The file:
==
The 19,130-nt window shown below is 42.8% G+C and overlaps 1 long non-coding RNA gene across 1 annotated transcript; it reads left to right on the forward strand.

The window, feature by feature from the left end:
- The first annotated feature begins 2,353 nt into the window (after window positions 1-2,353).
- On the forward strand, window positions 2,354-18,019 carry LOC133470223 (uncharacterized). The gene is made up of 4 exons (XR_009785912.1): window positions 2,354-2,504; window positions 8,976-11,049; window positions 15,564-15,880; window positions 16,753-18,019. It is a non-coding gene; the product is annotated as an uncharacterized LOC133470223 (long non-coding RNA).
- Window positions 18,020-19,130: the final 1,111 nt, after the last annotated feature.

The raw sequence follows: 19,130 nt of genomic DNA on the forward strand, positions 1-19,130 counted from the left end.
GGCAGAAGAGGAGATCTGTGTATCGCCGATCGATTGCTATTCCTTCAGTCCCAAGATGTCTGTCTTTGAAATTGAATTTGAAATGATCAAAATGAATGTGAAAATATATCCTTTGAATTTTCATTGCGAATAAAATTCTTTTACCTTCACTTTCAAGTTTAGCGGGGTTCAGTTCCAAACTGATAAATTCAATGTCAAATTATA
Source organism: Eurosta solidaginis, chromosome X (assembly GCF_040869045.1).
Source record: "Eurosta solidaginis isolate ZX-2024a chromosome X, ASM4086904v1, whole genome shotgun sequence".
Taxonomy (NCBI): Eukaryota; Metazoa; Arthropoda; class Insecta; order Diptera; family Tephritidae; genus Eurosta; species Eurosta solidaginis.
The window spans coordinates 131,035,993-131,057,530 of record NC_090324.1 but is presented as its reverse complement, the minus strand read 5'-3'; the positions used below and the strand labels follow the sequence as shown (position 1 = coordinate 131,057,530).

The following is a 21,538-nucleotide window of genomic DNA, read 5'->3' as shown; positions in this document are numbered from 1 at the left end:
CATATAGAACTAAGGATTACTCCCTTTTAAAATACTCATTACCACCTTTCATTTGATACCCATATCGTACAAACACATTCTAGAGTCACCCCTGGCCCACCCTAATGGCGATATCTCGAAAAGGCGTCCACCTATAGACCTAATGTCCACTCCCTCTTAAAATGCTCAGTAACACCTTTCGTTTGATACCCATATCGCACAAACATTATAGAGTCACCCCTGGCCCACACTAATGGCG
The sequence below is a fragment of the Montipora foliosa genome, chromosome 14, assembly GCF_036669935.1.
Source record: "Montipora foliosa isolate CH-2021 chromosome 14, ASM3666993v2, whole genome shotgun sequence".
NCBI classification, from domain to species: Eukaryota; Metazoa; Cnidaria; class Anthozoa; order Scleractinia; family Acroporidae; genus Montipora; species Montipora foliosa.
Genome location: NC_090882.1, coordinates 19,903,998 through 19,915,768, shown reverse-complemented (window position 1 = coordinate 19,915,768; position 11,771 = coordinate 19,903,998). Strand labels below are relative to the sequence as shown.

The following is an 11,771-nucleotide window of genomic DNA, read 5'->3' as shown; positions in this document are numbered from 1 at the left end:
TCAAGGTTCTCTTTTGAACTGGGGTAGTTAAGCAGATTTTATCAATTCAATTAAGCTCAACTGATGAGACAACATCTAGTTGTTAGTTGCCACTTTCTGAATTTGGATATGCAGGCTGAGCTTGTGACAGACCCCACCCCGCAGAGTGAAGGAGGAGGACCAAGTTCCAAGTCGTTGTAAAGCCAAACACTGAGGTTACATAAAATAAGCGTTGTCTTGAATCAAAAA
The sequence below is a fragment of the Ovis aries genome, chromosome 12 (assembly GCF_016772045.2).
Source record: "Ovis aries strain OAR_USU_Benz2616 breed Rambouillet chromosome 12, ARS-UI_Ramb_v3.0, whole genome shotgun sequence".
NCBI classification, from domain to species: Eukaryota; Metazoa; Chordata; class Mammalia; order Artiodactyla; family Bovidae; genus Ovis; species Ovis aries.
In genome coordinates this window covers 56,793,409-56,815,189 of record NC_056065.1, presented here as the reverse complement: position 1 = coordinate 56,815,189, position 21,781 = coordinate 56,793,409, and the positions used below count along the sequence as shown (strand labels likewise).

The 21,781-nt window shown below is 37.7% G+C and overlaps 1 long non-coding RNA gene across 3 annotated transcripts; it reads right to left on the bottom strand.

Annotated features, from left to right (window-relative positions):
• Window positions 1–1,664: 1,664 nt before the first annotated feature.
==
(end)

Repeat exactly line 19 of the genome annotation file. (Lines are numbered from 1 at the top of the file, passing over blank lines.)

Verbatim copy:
TCAAGGTTCTCTTTTGAACTGGGGTAGTTAAGCAGATTTTATCAATTCAATTAAGCTCAACTGATGAGACAACATCTAGTTGTTAGTTGCCACTTTCTGAATTTGGATATGCAGGCTGAGCTTGTGACAGACCCCACCCCGCAGAGTGAAGGAGGAGGACCAAGTTCCAAGTCGTTGTAAAGCCAAACACTGAGGTTACATAAAATAAGCGTTGTCTTGAATCAAAAA